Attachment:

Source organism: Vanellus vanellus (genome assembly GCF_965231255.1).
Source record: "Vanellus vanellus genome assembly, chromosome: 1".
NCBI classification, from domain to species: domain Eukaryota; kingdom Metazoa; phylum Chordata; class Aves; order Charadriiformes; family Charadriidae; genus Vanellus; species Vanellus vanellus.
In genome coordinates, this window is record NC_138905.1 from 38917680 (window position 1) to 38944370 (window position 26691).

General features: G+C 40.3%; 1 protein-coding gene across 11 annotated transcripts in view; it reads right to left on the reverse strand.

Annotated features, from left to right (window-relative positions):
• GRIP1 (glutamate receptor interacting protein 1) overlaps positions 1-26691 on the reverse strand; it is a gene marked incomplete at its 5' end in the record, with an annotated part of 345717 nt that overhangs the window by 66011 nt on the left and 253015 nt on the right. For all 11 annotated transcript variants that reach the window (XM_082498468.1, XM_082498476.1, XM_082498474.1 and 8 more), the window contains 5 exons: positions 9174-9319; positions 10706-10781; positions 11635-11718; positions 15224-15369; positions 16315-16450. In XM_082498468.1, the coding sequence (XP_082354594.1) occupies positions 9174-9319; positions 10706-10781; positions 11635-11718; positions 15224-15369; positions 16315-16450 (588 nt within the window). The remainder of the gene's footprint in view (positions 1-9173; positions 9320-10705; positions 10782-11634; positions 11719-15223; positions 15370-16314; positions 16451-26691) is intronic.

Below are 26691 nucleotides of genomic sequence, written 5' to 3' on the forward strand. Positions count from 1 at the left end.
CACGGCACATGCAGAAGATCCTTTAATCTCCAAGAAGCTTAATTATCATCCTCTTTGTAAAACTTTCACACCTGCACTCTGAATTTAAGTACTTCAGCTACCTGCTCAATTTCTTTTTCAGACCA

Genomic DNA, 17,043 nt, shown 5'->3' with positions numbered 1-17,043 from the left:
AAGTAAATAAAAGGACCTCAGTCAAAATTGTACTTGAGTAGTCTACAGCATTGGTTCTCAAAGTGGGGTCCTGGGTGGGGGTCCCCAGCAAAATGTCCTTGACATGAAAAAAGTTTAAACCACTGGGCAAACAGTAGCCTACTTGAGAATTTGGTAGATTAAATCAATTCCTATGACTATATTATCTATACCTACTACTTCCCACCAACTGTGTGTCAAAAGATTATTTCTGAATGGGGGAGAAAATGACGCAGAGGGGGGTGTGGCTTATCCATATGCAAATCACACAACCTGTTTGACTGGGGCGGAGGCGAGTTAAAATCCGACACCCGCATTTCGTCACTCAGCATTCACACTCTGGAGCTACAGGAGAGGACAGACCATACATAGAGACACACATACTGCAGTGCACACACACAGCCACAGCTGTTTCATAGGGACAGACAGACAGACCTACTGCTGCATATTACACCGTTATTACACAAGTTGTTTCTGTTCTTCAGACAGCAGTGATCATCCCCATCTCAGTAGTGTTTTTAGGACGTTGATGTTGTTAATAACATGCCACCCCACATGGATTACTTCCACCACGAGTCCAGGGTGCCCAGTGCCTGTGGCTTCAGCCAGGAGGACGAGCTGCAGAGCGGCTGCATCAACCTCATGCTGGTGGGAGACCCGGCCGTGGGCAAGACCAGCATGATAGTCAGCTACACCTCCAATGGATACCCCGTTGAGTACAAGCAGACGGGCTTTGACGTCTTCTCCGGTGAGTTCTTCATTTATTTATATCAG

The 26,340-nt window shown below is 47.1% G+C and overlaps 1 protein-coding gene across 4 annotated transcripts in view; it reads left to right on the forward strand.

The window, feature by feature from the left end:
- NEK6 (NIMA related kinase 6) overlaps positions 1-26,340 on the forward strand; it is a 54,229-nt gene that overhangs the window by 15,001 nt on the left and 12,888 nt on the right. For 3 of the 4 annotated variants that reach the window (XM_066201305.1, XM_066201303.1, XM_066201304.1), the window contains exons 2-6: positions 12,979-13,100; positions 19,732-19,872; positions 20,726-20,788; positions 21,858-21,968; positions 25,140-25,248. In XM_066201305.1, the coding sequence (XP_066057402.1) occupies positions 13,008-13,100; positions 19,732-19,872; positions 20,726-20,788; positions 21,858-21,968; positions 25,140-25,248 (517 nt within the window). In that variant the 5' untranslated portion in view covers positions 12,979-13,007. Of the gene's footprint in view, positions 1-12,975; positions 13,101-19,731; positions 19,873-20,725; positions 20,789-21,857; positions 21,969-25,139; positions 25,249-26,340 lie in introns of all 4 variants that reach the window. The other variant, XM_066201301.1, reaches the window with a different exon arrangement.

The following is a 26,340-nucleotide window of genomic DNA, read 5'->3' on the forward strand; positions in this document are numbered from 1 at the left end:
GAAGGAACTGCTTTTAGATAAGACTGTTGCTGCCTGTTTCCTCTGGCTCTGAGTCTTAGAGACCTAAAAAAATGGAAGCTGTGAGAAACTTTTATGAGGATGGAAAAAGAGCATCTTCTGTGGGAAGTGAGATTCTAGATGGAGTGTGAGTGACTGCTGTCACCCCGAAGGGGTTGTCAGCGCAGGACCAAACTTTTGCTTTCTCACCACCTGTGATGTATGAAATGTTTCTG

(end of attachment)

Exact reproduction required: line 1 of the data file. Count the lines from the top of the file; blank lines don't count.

Source organism: Vanellus vanellus (genome assembly GCF_965231255.1).